Saturday, November 21, 2009

in Léon's usual suite

The first lines of House of All Nations.

They were in the Hotel Lotti in the Rue de Castiglione, but not in Léon's usual suite. Léon's medicine case in yellow pigskin lay open, showing its crystal flasks, on a Louis XV chair. The Raccamonds, man and wife, went over this case and poked at it.

"He always travels with it: cowardice of the lion before a common cold, eh?" Aristide reflected.

Marianne sniffed. "He's afraid to lose his money, that's all."

This opening gives us a setting in three swift sentences (the place, the room in the place, the people in the room, starting wide and getting narrower, zooming in) then segues into dialogue, making it even quicker than the start of The Beauties and Furies. Again the reader is prompted to ask questions about the characters. Why is Léon not in his usual suite, who is this couple, and where is Léon while they're looking inside his bag? He must be rich. Look at the room. Look at the chair. Look at the case - not ordinary leather. Look at the flasks - crystal. These are objects he carries around with him, intimate possessions. Who is this man? He's rich or else he puts on a good show. He's possibly proud, extravagant, outgoing, maybe selfish, maybe he likes to see people envy him, a flash façade covering hidden fears? Confident in front, but behind: unreliable, uncertain, therefore dangerous? The Raccamonds are not part of this opulence, they poke around in it, curious and sceptical, perhaps jealous? Perhaps nemeses in embryo? So, plenty of questions.

When House was published in 1938, Time reviewed it like this:

House of All Nations brings up to date the theme of Balzac's La Comedie Humaine. Our epoch, said Balzac, is one in which "money is the lawgiver, socially and politically," when, for money, "people fight and devour one another like spiders in a pot." Running to 795 pages, told in 104 cinematic scenes, House of All Nations takes for its pot the luxurious Paris private bank of Bertillon & Cie. S.A., described by its head, elegant, cynical, lucky, grandly deluded Jules Bertillon, as "a rich man's club: a gambling, deposit and tax-evasion bank ... a society dump"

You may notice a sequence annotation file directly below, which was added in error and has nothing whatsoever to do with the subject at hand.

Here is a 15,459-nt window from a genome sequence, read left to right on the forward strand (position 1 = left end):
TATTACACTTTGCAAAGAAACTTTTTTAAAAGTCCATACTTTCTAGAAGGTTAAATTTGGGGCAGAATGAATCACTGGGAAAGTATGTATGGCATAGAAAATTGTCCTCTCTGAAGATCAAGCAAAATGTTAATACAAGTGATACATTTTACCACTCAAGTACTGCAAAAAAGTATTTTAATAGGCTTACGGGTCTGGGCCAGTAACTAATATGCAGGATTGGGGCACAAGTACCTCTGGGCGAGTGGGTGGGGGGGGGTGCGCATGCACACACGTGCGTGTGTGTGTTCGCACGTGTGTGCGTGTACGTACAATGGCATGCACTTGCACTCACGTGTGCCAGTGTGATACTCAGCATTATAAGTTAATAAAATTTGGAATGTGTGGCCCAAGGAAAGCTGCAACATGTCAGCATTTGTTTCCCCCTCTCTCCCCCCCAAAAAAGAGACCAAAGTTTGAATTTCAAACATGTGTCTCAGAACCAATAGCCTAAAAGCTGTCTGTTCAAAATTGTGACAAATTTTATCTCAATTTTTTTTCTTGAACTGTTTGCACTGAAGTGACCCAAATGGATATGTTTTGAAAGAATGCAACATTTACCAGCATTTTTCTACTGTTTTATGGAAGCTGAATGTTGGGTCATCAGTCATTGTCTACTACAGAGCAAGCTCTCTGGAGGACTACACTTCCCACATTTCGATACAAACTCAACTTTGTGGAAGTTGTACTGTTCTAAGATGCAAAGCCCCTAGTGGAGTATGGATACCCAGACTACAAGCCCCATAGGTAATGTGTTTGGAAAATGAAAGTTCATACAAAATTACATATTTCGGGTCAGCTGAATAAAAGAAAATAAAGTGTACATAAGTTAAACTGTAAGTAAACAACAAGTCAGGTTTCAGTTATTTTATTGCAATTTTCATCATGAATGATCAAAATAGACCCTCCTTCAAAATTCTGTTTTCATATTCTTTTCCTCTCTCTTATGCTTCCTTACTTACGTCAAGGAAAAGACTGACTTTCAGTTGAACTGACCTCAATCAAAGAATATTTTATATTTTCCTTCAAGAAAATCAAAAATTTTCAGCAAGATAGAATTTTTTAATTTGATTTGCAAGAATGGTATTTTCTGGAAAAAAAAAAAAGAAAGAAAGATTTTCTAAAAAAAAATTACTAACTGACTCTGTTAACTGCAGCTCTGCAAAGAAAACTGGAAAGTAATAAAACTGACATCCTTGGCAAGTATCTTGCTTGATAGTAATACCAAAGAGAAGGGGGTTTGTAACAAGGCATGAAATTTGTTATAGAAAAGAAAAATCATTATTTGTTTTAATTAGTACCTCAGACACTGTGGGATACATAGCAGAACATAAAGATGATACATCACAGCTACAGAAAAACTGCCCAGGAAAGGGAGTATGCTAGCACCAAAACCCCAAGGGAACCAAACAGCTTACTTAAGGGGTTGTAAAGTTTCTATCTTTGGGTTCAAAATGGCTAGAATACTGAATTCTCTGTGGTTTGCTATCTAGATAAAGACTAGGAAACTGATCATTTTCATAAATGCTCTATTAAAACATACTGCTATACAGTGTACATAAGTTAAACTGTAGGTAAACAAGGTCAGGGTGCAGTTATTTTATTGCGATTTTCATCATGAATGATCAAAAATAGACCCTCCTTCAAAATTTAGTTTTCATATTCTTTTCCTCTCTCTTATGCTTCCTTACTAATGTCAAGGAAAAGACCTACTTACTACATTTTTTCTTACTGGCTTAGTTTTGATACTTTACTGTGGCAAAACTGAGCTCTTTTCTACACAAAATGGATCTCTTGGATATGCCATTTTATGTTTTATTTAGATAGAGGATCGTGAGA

Stead liked Balzac, and the idea that "money is the lawgiver, socially and politically" runs through her entire oeuvre. Poverty poisons the Pollits - a rich Henny would have been a less desperate Henny - the Massines of The People With the Dogs can afford to be easygoing because they don't have to fret about an income, and even in The Salzburg Tales there is a story about a magical goldfish that makes people rich. The speculator and the socialist are two types that recur in her work: Robert Grant on one hand, Nellie Cotter on the other. In House of All Nations she's at her most money-explicit. Every decision the characters make is coloured by money: making it, or spending it, or working out ways to keep what they have. The idea that a man would value his health because, "He's afraid to lose his money" - the flow of life the same as the flow of cash - is not something she's put here idly. It sets the tone. So does the speed of that introduction. Events in House go past quickly, in a massive hurly-burly, characters enter, are described, argue, make claims, vanish, perform some scheme, reappear, shout, make money, lose money, flee the country, return, make money again ... Bertillon's bank looks solid, respectable, but backstage it's a carnival. Strange, for such a busy book, the net effect is of people treading water.

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